Finally, let’s add here that the literature of Islamic feminism(s) is an important part of the male and female awareness activity. For example, in his study conducted simultaneously in Malaysia and Canada, Chaudhry states that Muslim women do not consider violence against women Islamic. Chaudhry, who shows women verses of violence from various scriptures, states that the vast majority of Muslim women do not recognize the “verse on violence”. He adds that among women who recognize it, the rate of women who claim: “Violence is incompatible with Islam.” is high. This example shows that women have already put the faith-based rejection mechanism conceptualized by Abou El-Fadl into operation in their daily life practices. In fact, the difference or the gap between the discourse and practice, has formed the basis of many studies in the literature of Islamic anthropology in the last decade. Over against of the traditional readings, especially the new generation’s search for alternative fatwas often becomes prominent. Studies conducted by Lara Deeb and Mona Harb (2013) on young Shii women in Beirut or by Giulia Liberatore (2017) on young Sunni women of Somali origin in London show us that women do not follow a single ulama, that they draw individual paths by practicing upon different readings of Islam. It would be appropriate to say that Islamic feminism(s) has gained an unsettling power to displace the traditional in this new era where rapid access to alternative Islamic interpretations is facilitated by digital media as Gary Bunt had stated (2018). As a final word, the importance of Islamic feminism(s) as a discursive and operational strategy for the expansion of Muslim women’s life spheres should be emphasized, especially in this period when the influence of anti-feminist social movements and religious communities have been increasing worldwide.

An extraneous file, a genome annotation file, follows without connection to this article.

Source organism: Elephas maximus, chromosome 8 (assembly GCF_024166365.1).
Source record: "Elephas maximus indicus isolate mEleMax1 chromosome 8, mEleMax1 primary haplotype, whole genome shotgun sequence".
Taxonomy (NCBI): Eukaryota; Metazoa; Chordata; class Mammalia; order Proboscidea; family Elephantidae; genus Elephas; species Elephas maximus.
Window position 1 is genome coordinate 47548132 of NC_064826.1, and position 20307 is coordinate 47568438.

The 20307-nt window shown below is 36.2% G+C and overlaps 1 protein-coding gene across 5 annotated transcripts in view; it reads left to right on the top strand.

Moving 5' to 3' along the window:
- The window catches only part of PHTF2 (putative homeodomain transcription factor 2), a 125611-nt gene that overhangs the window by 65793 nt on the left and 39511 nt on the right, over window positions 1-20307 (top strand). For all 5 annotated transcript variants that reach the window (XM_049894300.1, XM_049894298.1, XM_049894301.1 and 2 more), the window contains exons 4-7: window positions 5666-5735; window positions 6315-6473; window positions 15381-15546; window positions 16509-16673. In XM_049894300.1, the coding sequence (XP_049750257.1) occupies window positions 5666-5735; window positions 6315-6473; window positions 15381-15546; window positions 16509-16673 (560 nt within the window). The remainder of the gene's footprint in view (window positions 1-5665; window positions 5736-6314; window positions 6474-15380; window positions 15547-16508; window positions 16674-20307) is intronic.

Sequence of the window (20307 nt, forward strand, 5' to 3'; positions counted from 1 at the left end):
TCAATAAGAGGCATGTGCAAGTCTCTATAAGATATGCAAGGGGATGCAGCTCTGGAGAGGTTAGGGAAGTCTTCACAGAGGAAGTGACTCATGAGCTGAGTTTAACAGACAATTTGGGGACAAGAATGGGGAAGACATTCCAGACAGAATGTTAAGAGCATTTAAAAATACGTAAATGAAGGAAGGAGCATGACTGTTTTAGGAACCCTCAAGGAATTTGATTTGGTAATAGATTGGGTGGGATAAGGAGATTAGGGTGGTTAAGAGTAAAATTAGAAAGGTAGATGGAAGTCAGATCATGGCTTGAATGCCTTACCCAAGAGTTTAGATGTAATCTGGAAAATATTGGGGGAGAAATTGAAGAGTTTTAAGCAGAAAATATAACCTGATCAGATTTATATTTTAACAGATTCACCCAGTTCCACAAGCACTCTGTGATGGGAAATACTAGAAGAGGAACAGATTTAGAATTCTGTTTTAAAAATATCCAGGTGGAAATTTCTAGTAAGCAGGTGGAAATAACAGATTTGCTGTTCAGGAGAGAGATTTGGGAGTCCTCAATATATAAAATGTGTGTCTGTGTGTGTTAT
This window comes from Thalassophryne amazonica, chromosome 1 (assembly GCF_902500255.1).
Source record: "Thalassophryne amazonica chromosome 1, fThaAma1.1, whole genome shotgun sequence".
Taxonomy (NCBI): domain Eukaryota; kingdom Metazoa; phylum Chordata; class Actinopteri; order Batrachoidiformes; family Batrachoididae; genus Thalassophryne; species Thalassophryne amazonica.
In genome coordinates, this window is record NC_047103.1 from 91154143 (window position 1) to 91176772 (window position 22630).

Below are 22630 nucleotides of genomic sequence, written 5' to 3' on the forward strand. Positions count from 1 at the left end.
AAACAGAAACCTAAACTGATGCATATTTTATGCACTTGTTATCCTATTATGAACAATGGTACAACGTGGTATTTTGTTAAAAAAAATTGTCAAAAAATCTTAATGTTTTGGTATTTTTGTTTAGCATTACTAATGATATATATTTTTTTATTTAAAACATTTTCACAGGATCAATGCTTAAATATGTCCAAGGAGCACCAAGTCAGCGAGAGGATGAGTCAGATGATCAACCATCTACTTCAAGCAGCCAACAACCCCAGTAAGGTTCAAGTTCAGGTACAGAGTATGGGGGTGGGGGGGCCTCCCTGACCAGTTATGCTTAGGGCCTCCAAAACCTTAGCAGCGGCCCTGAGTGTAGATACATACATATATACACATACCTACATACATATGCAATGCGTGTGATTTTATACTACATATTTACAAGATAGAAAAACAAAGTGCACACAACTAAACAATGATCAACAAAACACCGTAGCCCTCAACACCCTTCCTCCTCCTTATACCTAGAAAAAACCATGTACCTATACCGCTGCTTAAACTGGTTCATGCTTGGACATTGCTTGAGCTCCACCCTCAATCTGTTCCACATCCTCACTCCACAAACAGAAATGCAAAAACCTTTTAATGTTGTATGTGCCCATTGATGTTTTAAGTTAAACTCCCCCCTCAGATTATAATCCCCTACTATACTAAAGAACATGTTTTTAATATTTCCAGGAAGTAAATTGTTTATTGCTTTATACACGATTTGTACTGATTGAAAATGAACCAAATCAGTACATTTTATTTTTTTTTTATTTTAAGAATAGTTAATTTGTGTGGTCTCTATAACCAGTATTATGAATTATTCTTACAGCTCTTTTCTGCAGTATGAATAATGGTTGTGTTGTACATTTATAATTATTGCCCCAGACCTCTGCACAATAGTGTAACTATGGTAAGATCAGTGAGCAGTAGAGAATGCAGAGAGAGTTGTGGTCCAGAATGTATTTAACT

The first draft of this article, with the title “On the Merits and Limits of Islamic Feminism(s)”, was presented on December 19, 2020, at the “Localization of Feminism” conference organized by Havle Women’s Association. You can click here to access other texts of our Feminism Localization conference.